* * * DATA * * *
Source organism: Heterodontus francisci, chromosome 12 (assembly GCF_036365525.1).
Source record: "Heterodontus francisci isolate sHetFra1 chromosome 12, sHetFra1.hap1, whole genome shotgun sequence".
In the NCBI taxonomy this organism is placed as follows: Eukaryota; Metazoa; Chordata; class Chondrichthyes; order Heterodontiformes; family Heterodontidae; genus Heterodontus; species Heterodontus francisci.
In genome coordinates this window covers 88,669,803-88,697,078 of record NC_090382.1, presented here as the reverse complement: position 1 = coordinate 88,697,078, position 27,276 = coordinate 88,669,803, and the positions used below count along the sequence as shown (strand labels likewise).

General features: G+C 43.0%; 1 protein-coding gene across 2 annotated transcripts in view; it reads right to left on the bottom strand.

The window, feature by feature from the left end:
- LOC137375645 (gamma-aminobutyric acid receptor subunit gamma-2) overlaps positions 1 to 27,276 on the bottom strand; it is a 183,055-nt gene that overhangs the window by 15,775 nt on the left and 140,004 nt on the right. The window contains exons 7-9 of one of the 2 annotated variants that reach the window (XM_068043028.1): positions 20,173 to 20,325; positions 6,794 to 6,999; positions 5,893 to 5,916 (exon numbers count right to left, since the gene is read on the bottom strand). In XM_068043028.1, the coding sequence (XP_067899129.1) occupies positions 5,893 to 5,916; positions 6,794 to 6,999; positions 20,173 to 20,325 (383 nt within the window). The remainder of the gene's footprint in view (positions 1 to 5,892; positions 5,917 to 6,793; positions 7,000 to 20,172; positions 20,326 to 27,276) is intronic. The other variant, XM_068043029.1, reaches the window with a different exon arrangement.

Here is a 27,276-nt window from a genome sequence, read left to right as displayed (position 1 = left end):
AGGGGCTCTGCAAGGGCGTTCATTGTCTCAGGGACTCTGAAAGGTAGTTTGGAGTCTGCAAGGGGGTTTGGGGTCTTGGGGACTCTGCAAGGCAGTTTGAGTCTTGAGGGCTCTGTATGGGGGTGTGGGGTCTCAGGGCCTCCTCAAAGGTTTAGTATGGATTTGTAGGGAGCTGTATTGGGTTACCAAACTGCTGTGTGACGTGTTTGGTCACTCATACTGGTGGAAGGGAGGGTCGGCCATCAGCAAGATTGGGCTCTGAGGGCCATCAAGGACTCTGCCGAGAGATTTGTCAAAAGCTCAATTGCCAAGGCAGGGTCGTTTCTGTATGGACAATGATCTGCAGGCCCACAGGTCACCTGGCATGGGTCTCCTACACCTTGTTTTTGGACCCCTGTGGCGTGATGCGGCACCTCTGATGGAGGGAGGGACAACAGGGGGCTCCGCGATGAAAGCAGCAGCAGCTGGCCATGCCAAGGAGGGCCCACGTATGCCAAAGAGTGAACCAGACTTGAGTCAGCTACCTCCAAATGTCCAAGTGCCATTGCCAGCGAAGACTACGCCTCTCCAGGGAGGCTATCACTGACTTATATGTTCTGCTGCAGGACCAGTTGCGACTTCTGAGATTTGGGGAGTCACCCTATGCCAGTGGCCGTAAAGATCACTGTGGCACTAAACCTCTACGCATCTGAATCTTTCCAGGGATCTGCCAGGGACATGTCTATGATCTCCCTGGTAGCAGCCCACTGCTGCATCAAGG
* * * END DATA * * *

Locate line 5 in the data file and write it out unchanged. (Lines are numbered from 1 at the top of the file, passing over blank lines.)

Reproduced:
General features: G+C 43.0%; 1 protein-coding gene across 2 annotated transcripts in view; it reads right to left on the bottom strand.